This is the first in a series of posts on blockchains. This post focuses on precisely what a “blockchain” actually is.
What is a blockchain?
People use the term “blockchain” in a variety of different ways. But it definitely helps to know what it is we are talking about. By “blockchain”, I literally mean a chain of blocks. Or, to be a bit more precise:
A blockchain is a series of states of a distributed ledger where each state, except the first, contains a secure reference to the prior state and sufficient information to demonstrate that the transition from that prior state is valid according to the system’s rules.
Okay, that’s a lot to take in. Let’s look at some of the pieces:
What is a distributed ledger?
A distributed ledger is a database that has no single authoritative copy. That is, the integrity of the data does not depend on the source of the data but on the contents of the data.
In a typical database, the authenticity of the data is determined by where the data is located. If I ask my bank what my balance is, I consider the response reliable because I got the response from my bank and my bank is, under normal circumstances, the authoritative source of balances for accounts at that bank.
Distributed ledgers, however, do not require authoritative sources.
What is a secure reference?
A secure reference to a piece of information is enough information about that piece of information to allow you to obtain the information from an untrusted source.
A common example of a secure reference is a torrent file. A torrent file can be quite compact. The torrent file for a 600MB movie might just a few kilobytes. But if you have this small torrent file, you have sufficient information to obtain the full movie from untrusted sources. The torrent file provides you with the ability to check the pieces you get from the untrusted sources to ensure they will reassemble into the correct movie.
In typical blockchains, the secure reference is in the form of a cryptographically-secure hash.
What does it mean for a state transition to be valid?
Systems typically have rules that need to be enforced. For example, blockchains that track ownership of tokens need to ensure that tokens are only transferred when such transfers are properly authorized.
A key strength of the design of a blockchain is that any participant who wishes to may confirm that state transitions are valid. This requires the participant to have the following information:
- The system’s rules for state transition validity
- The prior state of the system
- The new state of the system
- The set of authorizations for the change in state
The rules for most blockchains are fully public. Every participant typically knows these rules simply by downloading the software that implements the blockchain. Once a participant is tracking a blockchain, they will know the prior state for each new state of the system.
Thus to validate new states of the system, they must become aware of those new states and the set of authorizations (typically a set of transactions) that authorized that change in state. With this information, every single participant in the system can ensure that none of the system’s validity rules are violated by any given state change as it occurs.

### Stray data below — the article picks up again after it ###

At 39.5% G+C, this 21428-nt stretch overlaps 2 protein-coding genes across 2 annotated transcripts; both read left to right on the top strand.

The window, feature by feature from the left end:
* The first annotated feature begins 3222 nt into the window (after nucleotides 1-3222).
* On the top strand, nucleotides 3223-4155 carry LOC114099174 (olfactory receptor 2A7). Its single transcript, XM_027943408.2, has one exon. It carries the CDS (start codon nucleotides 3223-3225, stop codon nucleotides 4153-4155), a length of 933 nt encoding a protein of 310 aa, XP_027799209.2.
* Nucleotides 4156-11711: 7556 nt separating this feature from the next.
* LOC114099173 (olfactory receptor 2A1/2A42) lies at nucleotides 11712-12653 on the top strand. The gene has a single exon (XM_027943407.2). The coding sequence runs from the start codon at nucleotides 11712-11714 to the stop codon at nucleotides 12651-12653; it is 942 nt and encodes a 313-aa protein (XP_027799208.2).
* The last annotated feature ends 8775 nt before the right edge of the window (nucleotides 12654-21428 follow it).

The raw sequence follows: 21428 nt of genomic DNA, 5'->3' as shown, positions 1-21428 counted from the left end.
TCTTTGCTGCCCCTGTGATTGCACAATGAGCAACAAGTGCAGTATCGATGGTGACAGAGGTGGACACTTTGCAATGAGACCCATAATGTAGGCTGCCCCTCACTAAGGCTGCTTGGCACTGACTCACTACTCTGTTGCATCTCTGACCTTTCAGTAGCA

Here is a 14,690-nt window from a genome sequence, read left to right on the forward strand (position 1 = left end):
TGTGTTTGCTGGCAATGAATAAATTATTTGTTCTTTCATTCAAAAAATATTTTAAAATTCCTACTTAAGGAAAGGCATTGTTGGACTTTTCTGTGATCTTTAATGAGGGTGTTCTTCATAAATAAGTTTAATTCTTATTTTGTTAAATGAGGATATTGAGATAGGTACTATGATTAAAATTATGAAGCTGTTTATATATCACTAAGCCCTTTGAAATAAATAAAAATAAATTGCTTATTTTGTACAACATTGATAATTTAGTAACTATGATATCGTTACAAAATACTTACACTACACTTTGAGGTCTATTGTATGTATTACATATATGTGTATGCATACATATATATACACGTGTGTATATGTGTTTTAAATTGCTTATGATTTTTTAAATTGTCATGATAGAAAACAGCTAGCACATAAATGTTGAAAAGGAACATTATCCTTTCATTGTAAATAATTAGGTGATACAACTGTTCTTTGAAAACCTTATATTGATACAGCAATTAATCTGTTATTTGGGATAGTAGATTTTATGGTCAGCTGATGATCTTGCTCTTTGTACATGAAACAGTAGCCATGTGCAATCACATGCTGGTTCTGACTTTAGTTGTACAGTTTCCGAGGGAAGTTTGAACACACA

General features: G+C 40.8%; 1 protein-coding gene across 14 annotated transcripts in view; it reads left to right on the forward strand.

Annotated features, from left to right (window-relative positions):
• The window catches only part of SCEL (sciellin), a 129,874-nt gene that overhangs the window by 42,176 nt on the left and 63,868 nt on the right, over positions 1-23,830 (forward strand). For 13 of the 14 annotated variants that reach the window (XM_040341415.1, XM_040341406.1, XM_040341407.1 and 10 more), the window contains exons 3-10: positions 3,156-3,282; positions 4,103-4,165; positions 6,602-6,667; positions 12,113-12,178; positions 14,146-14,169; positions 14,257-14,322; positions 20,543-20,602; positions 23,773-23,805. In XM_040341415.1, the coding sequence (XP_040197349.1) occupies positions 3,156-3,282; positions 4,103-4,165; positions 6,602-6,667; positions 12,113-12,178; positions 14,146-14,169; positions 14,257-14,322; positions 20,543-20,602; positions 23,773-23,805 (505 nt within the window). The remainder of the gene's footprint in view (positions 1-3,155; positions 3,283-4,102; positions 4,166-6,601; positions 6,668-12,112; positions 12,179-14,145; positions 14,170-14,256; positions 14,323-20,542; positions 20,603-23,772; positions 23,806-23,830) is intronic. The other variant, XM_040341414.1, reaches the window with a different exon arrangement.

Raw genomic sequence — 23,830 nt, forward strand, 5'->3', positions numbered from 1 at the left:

What’s still missing?
This describes a form of data representation. A blockchain is a series of states that have a particular relationship. To have a useful blockchain, you still need a lot more and the choices made for these pieces determine the characteristics of the blockchain.
For most applications, you need at least the following additional pieces:
- You need a set of rules for what changes to the system are permitted and what the requirements are for making those changes.
- You need a network of computers willing to store the distributed ledger and enforce the rules.
- You need some way to solve the double spend problem and achieve distributed agreement on which transactions will get executed when.
- You need some way to protect the system against being flooding with apparently legitimate transactions that comply with the system’s rules but do not make real forward progress.
What does all of this get us?
This gets us a system where every change in the system’s state can be independently verified by every participant in the system. The most important rules in the system are enforced by every part of the system rather than inside some specific secure portion of the system.
With good choices for the other pieces, the result is an information processing system that has several important characteristics that provide significant benefits over systems based on other data representation schemes. The primary benefits are in the areas of security, reliability, and availability.
A few key benefits are:
- Any new state transition that violates the system’s rules can be rejected by any honest participant in the system. Every single system participant can individually protect themselves from many of the worst possible system security failures.
- There is no central node whose failure can stop the system from processing transactions. In fact, most system function can be reliably maintained so long as there are a small number of properly-functioning nodes remaining. Non-blockchain systems frequently claim that they have this property, but their complex fail-over and redundancy schemes create their own complex failure modes. Blockchains achieve this reliably with simplicity.
- There is no central point that must be defended. Information can be authenticated without relying on trusting the source of the information so the risk of system compromise through injection of data into a secure location is not possible.
- How does a blockchain achieve these advantages?
- Disadvantages are small and manageable.
- Many supposed disadvantages just assume bad implementation choices.
- Benefits applicable to a much wider variety of problems than most suspect.